Magazine article Insight on the News

Roll Back the Power of Dangerous Regimes

Magazine article Insight on the News

Roll Back the Power of Dangerous Regimes

Article excerpt

On July 27, 1984, during the height of the Cold War, Soviet Foreign Minister Andrei Gromyko sat down with former U.S. senator George McGovern to discuss the state of U.S.-Soviet relations. Frustrated by the Reagan administration's hard line, the Russian reportedly told his guest: "[The Reagan administration members] want to cause trouble. They want to weaken the Soviet system. They want to bring it down" A few months later, in a September 1984 face-to-face meeting with President Reagan, Gromyko declared that "behind all this [the arms buildup] lies the clear calculation that the U.S.S.R. will exhaust its material resources before the U.S.A. and therefore will finally be forced to surrender."

In the 10 years that have passed since the collapse of the Berlin Wall, there has been a continued debate about why the Soviet bloc dissolved when it did. But as a growing body of recently declassified material becomes available from both sides of the Cold-War divide, Gromyko's complaints ring true: The Reagan administration did have a plan to undermine the Soviet system. And understanding those plans is invaluable to shaping U.S. foreign policy today.

Reagan's policy toward the Soviet Union represented a radical break from the traditional U.S. policy of containment. Reagan didn't want simply to stop communism, he wanted to undermine it. His approach was spelled out in an offensive strategy in a series of top-secret National Security Decision Directives, or NSDDs.

NSDD-32, which outlined "U.S. National Security Policy:' declared that the U.S. "global objective" was to "contain and reverse the expansion of Soviet control and military presence throughout the world." (Emphasis added.) Another objective was to "weaken the Soviet alliance system by forcing the U.S.S.R. to bear the brunt of its economic shortcomings, and to encourage long-term liberalizing and nationalist tendencies within the Soviet Union and allied countries" NSDD-75, a later directive that specifically dealt with Soviet policy, laid out similar objectives.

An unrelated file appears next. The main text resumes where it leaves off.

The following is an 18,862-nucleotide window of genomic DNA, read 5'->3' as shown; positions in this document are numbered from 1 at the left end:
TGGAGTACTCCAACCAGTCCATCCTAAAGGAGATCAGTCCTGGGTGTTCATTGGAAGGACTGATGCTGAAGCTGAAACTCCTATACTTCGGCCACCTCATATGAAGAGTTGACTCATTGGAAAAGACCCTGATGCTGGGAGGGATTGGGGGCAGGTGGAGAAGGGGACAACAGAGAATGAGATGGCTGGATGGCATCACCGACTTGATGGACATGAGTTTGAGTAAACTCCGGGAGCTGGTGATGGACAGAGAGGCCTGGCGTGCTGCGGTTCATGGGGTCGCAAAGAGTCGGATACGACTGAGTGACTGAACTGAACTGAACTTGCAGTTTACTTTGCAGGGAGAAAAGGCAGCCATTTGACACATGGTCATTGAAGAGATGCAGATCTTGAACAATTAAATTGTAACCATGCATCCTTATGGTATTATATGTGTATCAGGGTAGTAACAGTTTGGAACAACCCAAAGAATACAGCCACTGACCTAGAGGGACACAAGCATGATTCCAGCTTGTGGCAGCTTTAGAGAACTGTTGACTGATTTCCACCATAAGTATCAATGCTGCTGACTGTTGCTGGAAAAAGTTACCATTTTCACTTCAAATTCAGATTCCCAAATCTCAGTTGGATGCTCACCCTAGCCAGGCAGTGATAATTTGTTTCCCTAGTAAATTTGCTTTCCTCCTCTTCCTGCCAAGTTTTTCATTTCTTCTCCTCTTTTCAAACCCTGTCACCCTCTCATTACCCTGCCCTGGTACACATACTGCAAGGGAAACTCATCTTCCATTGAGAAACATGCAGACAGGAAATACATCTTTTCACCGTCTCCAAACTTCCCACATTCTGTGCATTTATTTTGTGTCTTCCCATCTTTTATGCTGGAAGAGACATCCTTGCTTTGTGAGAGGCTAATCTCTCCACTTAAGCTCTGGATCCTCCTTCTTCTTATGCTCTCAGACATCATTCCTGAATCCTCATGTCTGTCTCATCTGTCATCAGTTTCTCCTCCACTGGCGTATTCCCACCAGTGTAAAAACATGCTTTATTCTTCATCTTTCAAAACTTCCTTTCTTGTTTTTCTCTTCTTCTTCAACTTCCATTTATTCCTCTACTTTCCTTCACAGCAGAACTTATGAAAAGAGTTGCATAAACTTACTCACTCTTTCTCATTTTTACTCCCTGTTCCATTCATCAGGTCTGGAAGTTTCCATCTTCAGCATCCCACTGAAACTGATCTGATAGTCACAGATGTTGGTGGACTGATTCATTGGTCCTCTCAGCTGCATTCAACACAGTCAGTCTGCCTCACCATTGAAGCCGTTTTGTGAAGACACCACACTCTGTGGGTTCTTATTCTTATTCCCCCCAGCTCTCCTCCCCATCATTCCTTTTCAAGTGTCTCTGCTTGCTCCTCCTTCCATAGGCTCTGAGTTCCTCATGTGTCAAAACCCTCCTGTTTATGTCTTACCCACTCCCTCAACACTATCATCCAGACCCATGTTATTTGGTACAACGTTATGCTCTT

Under Reagan the U.S. goal became to roll back the Soviet Union, and this policy was played out on a number of fronts. The administration undertook the largest peacetime buildup in U.S. history. The procurement budgets increased by nearly 25 percent per year, and the overall budget doubled between 1980 and 1985. The particular emphasis was on high-tech weapons, which were considered a key Soviet weakness.

It was a military challenge a weak Soviet economy would have trouble matching. In a May 4, 1983, closed session of the Warsaw Pact's Political Consultative Committee, Soviet General Secretary Yuri Andropov chillingly noted, "The Soviet Union feels the burden of the arms race into which we are being pulled, more than anybody else.... It is not a big problem for Reagan to shift tens of billions of dollars of appropriations for social needs to the military-industrial complex."

At a Princeton University conference, former Soviet foreign minister Aleksandr Bessmermykh recalled the concern among Soviet officials: "The atmosphere in Moscow was very tense for the first few years of the Reagan administration, especially because of the SDI, or Strategic Defense Initiative, system: It frightened us very much."

The CIA under Bill Casey literally worked to roll back Soviet power by supporting anticommunist insurgents. The most dramatic results were in Afghanistan, where the administration enjoyed bipartisan support in Congress. …

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